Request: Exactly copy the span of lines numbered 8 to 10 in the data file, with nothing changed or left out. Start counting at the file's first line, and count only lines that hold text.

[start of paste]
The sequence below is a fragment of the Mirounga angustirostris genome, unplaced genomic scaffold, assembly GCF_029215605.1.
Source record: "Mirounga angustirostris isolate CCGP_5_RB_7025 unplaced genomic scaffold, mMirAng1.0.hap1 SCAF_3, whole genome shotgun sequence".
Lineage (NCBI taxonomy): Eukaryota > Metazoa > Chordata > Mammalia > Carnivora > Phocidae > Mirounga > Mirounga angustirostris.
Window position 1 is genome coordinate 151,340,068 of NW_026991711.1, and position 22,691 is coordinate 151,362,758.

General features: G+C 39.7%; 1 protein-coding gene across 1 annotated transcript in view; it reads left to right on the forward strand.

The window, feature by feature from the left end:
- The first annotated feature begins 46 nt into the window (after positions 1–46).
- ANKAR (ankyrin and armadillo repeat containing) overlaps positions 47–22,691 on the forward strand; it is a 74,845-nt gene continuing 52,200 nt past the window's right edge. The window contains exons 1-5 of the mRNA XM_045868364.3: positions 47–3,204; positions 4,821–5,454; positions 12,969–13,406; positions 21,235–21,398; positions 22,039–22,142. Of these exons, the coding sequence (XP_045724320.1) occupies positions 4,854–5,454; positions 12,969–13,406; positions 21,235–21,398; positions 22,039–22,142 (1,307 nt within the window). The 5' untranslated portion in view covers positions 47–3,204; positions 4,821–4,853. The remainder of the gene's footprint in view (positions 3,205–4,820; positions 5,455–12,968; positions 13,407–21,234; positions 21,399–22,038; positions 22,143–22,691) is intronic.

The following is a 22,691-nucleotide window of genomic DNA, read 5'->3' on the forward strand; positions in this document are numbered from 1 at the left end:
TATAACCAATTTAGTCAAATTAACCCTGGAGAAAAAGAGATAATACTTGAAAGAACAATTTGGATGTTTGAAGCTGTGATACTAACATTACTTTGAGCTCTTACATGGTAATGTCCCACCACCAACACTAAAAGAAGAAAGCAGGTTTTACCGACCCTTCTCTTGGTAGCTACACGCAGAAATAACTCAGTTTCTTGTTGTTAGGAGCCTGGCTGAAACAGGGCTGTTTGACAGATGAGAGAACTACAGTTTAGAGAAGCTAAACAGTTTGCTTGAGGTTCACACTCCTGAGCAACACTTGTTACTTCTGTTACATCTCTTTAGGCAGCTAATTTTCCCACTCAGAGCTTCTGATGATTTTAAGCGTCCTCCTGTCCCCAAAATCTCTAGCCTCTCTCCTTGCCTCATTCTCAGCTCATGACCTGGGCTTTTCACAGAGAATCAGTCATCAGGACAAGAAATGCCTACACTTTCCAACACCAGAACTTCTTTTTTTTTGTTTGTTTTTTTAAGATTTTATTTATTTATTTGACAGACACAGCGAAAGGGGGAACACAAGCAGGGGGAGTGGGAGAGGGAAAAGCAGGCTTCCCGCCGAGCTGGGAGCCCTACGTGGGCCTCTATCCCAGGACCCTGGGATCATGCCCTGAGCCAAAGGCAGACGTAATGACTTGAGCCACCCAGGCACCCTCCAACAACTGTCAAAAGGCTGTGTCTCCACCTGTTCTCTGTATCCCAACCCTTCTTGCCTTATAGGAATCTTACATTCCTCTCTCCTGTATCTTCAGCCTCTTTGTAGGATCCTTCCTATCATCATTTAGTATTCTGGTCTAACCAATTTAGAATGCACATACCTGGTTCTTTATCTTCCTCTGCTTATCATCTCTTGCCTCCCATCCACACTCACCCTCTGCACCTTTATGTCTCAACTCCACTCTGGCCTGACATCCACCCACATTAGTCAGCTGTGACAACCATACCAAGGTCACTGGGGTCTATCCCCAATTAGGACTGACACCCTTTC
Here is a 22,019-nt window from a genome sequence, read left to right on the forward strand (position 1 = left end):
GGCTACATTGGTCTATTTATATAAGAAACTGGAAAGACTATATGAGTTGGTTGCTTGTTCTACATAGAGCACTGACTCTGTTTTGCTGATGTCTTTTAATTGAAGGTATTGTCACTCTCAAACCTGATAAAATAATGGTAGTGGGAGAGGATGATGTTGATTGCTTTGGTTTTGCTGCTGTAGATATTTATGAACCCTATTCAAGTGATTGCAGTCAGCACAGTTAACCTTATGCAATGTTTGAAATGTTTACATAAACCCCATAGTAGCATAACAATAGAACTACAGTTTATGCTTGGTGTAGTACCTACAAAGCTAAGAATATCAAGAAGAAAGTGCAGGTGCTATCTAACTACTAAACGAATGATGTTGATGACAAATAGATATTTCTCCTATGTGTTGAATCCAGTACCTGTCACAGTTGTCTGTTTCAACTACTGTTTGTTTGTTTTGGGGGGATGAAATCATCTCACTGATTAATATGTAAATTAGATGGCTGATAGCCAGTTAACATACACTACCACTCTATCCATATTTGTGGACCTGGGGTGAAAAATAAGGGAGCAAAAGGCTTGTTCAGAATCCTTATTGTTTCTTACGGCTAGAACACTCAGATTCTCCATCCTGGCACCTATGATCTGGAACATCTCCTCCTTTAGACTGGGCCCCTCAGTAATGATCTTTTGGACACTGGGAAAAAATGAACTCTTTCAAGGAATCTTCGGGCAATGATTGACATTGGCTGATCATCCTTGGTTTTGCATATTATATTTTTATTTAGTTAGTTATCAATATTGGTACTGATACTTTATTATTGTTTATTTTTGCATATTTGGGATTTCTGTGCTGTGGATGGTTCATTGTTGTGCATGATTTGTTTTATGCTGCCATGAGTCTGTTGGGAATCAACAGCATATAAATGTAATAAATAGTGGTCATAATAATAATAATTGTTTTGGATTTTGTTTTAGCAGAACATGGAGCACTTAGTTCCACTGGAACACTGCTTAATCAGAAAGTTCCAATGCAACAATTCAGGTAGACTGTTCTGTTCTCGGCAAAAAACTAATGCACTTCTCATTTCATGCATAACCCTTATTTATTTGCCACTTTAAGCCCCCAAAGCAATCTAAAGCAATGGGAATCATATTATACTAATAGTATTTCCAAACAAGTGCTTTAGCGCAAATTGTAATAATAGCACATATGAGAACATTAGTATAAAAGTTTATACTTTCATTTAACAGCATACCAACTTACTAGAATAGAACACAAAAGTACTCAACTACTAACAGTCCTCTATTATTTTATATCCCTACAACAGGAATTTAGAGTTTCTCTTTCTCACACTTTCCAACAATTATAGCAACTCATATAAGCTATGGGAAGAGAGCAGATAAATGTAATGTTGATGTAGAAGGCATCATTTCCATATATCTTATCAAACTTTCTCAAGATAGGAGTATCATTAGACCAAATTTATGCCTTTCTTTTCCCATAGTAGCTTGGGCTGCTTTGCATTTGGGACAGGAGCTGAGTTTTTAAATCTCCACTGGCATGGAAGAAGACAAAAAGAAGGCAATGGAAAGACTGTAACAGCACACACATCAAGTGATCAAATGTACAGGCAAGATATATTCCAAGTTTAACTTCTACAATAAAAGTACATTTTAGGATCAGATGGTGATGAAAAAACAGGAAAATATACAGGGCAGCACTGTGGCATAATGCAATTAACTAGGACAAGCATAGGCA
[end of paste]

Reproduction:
- ANKAR (ankyrin and armadillo repeat containing) overlaps positions 47–22,691 on the forward strand; it is a 74,845-nt gene continuing 52,200 nt past the window's right edge. The window contains exons 1-5 of the mRNA XM_045868364.3: positions 47–3,204; positions 4,821–5,454; positions 12,969–13,406; positions 21,235–21,398; positions 22,039–22,142. Of these exons, the coding sequence (XP_045724320.1) occupies positions 4,854–5,454; positions 12,969–13,406; positions 21,235–21,398; positions 22,039–22,142 (1,307 nt within the window). The 5' untranslated portion in view covers positions 47–3,204; positions 4,821–4,853. The remainder of the gene's footprint in view (positions 3,205–4,820; positions 5,455–12,968; positions 13,407–21,234; positions 21,399–22,038; positions 22,143–22,691) is intronic.

The following is a 22,691-nucleotide window of genomic DNA, read 5'->3' on the forward strand; positions in this document are numbered from 1 at the left end:
TATAACCAATTTAGTCAAATTAACCCTGGAGAAAAAGAGATAATACTTGAAAGAACAATTTGGATGTTTGAAGCTGTGATACTAACATTACTTTGAGCTCTTACATGGTAATGTCCCACCACCAACACTAAAAGAAGAAAGCAGGTTTTACCGACCCTTCTCTTGGTAGCTACACGCAGAAATAACTCAGTTTCTTGTTGTTAGGAGCCTGGCTGAAACAGGGCTGTTTGACAGATGAGAGAACTACAGTTTAGAGAAGCTAAACAGTTTGCTTGAGGTTCACACTCCTGAGCAACACTTGTTACTTCTGTTACATCTCTTTAGGCAGCTAATTTTCCCACTCAGAGCTTCTGATGATTTTAAGCGTCCTCCTGTCCCCAAAATCTCTAGCCTCTCTCCTTGCCTCATTCTCAGCTCATGACCTGGGCTTTTCACAGAGAATCAGTCATCAGGACAAGAAATGCCTACACTTTCCAACACCAGAACTTCTTTTTTTTTGTTTGTTTTTTTAAGATTTTATTTATTTATTTGACAGACACAGCGAAAGGGGGAACACAAGCAGGGGGAGTGGGAGAGGGAAAAGCAGGCTTCCCGCCGAGCTGGGAGCCCTACGTGGGCCTCTATCCCAGGACCCTGGGATCATGCCCTGAGCCAAAGGCAGACGTAATGACTTGAGCCACCCAGGCACCCTCCAACAACTGTCAAAAGGCTGTGTCTCCACCTGTTCTCTGTATCCCAACCCTTCTTGCCTTATAGGAATCTTACATTCCTCTCTCCTGTATCTTCAGCCTCTTTGTAGGATCCTTCCTATCATCATTTAGTATTCTGGTCTAACCAATTTAGAATGCACATACCTGGTTCTTTATCTTCCTCTGCTTATCATCTCTTGCCTCCCATCCACACTCACCCTCTGCACCTTTATGTCTCAACTCCACTCTGGCCTGACATCCACCCACATTAGTCAGCTGTGACAACCATACCAAGGTCACTGGGGTCTATCCCCAATTAGGACTGACACCCTTTC